The Taba talks were based on the Clinton Plan, and indeed it was easy to reach various understandings at the Taba talks, based on this plan. At Taba, agreements were reached concerning the nature of personal compensation, compensation for assets, options of rehabilitation and absorption in third countries, and compensation for the host countries. Above all, we were very close to an agreement concerning the story of the creation of the refugee problem, which described the Israeli approach and the Palestinian approach to the issue, and their common denominator. Specific sums of money were not agreed on, nor was the actual number of refugees which would be permitted to come to Israel. However, the distance under dispute between the parties was narrowed substantially, and the Palestinian side agreed that the number of refugees must be such that it would not damage Israel’s character as a Jewish country.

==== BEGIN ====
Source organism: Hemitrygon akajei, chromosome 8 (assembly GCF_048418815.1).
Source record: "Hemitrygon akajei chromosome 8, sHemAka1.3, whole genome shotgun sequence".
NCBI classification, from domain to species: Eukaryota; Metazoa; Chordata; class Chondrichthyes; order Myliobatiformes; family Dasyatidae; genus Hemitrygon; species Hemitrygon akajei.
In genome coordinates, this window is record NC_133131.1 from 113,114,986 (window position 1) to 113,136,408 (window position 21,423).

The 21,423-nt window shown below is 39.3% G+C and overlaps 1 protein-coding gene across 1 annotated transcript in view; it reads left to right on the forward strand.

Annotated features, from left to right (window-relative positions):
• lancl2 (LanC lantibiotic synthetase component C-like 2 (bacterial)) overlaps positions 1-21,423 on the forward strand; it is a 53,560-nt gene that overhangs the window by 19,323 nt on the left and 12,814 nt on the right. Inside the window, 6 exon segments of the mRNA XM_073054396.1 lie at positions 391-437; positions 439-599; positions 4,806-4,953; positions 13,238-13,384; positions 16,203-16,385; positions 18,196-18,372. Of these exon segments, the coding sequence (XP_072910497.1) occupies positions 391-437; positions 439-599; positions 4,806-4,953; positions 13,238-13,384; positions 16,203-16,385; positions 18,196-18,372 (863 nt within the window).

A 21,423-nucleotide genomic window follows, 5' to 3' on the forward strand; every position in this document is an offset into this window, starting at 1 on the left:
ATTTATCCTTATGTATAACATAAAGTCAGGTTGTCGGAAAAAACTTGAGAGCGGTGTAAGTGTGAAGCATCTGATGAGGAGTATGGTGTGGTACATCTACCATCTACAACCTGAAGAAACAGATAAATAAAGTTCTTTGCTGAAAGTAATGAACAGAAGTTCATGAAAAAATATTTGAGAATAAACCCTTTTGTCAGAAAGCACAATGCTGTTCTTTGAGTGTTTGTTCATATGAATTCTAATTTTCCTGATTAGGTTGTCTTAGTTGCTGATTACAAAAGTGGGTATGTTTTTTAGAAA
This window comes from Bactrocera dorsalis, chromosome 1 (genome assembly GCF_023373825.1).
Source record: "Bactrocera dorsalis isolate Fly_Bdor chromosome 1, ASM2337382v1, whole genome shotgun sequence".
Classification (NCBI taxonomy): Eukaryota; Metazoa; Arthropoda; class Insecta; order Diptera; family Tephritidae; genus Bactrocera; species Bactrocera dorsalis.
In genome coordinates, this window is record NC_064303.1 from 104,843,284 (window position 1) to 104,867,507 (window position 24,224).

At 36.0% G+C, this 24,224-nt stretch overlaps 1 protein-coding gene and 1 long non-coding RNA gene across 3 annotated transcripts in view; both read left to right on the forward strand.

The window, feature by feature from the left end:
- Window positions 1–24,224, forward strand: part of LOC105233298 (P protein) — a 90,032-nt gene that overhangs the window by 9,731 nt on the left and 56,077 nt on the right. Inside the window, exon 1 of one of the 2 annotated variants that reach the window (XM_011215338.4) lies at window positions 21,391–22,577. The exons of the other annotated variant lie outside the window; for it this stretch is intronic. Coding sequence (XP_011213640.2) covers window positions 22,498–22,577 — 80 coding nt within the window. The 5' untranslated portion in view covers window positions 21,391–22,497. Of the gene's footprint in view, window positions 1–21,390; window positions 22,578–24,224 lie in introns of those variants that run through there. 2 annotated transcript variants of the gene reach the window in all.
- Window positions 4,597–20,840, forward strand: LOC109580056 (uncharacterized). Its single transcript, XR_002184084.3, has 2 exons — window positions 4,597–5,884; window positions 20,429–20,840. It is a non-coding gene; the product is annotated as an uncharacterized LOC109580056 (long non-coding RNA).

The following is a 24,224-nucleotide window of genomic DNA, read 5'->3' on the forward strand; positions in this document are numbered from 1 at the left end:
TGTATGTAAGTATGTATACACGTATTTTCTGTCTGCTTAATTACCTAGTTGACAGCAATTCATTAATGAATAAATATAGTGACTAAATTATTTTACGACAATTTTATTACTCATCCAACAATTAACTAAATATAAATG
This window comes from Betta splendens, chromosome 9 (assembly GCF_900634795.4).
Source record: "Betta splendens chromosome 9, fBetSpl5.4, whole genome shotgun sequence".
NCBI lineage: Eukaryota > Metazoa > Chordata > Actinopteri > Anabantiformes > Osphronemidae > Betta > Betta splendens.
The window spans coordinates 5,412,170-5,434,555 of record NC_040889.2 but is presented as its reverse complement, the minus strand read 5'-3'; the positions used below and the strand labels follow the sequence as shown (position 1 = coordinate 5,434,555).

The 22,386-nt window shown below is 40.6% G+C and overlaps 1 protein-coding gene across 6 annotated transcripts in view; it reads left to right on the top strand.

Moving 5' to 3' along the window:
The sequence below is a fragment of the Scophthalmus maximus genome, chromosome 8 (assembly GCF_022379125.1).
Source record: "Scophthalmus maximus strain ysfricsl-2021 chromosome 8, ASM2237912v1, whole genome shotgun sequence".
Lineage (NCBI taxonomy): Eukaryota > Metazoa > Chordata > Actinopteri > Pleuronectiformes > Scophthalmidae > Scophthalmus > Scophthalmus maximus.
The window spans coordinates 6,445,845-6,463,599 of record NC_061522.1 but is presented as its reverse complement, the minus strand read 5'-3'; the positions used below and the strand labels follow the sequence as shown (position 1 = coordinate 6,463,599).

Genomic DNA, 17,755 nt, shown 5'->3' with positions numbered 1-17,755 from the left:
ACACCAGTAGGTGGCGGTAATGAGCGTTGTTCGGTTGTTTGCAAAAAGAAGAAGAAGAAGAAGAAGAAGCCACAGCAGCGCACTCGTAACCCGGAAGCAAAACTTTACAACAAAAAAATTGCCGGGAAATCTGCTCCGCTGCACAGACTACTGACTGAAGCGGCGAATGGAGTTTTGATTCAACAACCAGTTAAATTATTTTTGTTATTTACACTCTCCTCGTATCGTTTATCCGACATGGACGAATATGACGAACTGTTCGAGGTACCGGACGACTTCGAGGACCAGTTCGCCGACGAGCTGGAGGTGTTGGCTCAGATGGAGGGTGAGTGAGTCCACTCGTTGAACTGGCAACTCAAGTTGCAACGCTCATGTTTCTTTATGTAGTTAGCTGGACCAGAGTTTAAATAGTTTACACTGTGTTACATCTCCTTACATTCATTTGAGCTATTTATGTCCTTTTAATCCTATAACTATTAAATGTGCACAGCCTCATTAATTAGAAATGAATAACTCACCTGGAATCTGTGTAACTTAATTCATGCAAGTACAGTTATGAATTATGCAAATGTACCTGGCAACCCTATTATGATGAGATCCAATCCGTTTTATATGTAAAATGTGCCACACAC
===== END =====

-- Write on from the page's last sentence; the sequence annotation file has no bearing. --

Regrettably, the refugee issue has become “proof,” as it were, of the “fact” that it was impossible to reach an agreement between the Palestinians and Israel, even at a time when Israel was headed by a particularly moderate government. This claim, however, is quite simply untrue. The talks at Taba were the best ever held between the parties, and the closest ever to reaching an agreement. Were it not for the fact that the talks were held at such a late stage, on the eve of elections in Israel for a new prime minister, it would have been possible to complete the Israeli-Palestinian framework agreement at the Taba talks. If we return to the Clinton-Taba guidelines, we will be able to reach an agreement on all the open issues, including the refugee problem. And the quicker we return to these guidelines, the better it will be for all of us.

Yossi Beilin was Justice Minister in the government of Ehud Barak, 1999-2001, and an architect of the Oslo peace process.